HomeNews Council looking at new community service grant process
Council looking at new community service grant process
Written by Mark Reaman
Wednesday, 10 October 2012
More than $100K requested
The deadline to apply for community service grants with the town of Crested Butte was Friday, September 21 and $114,000 has been requested by various organizations. The town is in the midst of revamping its granting process and this will be the first cycle that falls under new rules. Those new rules have yet to be finished but among other things, applicants will be expected to give a very thorough explanation of what the money would be used for if awarded. Last year the town awarded approximately $56,000.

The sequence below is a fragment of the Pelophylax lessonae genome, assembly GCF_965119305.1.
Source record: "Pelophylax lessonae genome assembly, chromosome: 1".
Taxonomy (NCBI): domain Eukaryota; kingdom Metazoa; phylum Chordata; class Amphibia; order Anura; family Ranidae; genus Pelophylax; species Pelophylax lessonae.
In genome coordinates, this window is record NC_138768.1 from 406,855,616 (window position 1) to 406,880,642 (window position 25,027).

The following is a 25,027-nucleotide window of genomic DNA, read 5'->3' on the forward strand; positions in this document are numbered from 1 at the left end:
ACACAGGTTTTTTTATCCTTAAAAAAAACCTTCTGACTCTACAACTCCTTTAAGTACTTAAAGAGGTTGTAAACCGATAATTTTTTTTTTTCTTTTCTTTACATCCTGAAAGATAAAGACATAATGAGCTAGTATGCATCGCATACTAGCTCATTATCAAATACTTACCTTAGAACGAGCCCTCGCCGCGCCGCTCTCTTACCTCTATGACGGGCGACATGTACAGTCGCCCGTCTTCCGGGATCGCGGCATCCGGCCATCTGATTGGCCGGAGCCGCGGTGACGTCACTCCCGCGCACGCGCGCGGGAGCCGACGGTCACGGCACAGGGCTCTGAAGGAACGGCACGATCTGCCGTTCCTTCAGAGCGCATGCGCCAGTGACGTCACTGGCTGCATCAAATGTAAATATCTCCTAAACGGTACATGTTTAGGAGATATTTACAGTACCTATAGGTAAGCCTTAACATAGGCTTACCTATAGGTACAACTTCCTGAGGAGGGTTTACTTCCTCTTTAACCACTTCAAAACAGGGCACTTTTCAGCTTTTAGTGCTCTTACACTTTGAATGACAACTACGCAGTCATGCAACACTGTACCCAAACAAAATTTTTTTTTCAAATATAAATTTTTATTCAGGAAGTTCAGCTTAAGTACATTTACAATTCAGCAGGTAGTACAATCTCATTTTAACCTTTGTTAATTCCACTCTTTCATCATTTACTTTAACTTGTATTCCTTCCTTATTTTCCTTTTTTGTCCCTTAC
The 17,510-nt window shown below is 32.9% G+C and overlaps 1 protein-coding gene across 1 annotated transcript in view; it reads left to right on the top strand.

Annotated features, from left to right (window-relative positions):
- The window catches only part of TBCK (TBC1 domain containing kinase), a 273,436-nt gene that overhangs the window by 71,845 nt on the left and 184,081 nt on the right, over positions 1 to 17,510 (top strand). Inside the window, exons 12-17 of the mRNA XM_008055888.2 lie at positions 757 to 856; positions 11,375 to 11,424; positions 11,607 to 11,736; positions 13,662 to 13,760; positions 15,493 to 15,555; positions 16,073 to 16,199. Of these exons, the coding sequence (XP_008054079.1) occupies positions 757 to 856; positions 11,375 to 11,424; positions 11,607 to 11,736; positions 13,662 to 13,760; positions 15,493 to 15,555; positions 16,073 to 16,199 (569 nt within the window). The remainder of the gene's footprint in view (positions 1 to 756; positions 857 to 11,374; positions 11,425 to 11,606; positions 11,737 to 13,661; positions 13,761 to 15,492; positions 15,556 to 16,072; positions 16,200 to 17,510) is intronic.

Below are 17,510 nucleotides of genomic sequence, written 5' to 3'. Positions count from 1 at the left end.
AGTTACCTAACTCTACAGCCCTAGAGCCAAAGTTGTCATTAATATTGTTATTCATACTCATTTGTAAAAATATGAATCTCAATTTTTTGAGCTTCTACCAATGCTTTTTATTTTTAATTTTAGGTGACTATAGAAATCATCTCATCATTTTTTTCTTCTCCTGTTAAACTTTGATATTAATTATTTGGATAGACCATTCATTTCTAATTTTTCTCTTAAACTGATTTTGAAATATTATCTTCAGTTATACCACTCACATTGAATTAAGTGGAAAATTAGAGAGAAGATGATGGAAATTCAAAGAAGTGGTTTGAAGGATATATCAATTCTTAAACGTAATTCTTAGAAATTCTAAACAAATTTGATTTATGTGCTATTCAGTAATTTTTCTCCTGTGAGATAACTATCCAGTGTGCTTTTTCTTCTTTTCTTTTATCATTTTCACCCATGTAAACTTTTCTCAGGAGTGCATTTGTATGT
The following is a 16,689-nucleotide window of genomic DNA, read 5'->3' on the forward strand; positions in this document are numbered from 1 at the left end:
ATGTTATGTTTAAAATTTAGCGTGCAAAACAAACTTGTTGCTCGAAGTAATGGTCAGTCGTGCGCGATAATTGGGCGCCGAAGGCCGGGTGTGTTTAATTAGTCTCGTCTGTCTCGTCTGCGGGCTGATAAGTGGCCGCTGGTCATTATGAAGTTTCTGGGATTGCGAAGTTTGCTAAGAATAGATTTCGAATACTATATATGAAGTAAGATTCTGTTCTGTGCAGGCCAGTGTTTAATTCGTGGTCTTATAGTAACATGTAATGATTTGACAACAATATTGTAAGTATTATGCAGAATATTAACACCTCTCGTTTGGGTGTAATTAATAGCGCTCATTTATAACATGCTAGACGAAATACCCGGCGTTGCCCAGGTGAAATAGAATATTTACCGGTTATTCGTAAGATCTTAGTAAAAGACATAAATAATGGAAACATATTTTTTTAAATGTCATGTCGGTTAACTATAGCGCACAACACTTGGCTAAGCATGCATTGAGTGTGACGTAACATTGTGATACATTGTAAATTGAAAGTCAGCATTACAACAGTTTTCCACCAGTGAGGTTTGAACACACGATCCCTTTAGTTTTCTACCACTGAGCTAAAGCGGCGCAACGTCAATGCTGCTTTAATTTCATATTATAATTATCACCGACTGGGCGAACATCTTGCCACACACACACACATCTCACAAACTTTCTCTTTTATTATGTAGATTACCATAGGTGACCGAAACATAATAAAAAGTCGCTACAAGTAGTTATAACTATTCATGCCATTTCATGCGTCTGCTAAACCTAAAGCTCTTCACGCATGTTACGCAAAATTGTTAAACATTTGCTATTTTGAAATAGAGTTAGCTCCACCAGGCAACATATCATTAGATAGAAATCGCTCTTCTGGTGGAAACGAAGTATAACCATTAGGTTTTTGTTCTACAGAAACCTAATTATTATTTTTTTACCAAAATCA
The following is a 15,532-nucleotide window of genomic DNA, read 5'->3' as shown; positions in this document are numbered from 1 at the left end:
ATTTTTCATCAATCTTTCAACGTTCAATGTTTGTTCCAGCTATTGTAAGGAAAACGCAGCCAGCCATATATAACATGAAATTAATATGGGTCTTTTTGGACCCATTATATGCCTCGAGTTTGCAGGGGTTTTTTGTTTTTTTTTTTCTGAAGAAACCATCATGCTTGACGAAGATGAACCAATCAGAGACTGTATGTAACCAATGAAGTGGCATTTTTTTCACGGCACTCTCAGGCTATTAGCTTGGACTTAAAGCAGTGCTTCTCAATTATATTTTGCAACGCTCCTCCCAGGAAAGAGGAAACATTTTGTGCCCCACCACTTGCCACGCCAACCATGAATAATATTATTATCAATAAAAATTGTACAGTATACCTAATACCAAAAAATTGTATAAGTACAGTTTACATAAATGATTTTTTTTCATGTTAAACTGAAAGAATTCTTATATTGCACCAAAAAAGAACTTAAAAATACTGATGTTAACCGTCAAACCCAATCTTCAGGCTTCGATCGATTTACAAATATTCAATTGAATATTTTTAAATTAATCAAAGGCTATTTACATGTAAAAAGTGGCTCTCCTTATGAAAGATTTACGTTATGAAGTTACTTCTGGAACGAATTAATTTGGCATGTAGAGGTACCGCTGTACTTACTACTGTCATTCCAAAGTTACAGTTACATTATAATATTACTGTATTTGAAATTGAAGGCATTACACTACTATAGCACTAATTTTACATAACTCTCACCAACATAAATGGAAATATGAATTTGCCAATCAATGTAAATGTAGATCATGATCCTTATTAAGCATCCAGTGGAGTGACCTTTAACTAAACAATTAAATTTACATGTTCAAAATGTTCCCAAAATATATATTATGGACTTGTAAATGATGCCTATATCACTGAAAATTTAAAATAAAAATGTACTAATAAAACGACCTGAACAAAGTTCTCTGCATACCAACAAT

“To me it is a matter of accountability,” said Councilperson Shaun Matusewicz. “I think if someone asks for, say, marketing money, they shouldn’t just tell us that they need $900 for advertising. They should tell us they need $350 for an ad in Westword, and $550 for an ad in Colorado Today or whatever. They should be very specific with their requests.” Lois Rozman, town finance director, assured Matusewicz that the new application form asks specifically how any funds will be spent. Councilperson Jim Schmidt said in many non-profit organization budgets, if the town awarded a grant for marketing, for instance, then money previously budgeted for that line item would simply be moved to another place in its budget. Rozman explained that historically, the town has granted about $60,000 a year to various service organizations or non-profit groups hoping to bring in new groups or expand marketing of the area in some way. “Traditionally, there has been about a 60-40 split between social services getting the majority of the money over economic development requests,” said Rozman. “I’d prefer to see more economic development grants,” said Matusewicz. “I’d have a hard time telling the Jubilee House or Partners they were going to get a reduced grant because we wanted to buy another ad,” countered Schmidt. “I’m not saying exclude them,” said Matusewicz. Rozman said in the past, most of the applications for grants have come from social service organizations. The council felt comfortable keeping the informal 60-40 split ratio when deliberating over the grant requests. A subcommittee of Rozman, Schmidt and Matusewicz will provide the first look at the grant requests in October. They will then come to the full council with recommendations that then become part of the 2013 budget. As part of the new granting process, the council wants to take grant requests only twice a year. Seventy-five percent of the money will be set aside for the fall cycle while the remaining 25 percent can be allocated during a second spring grant cycle.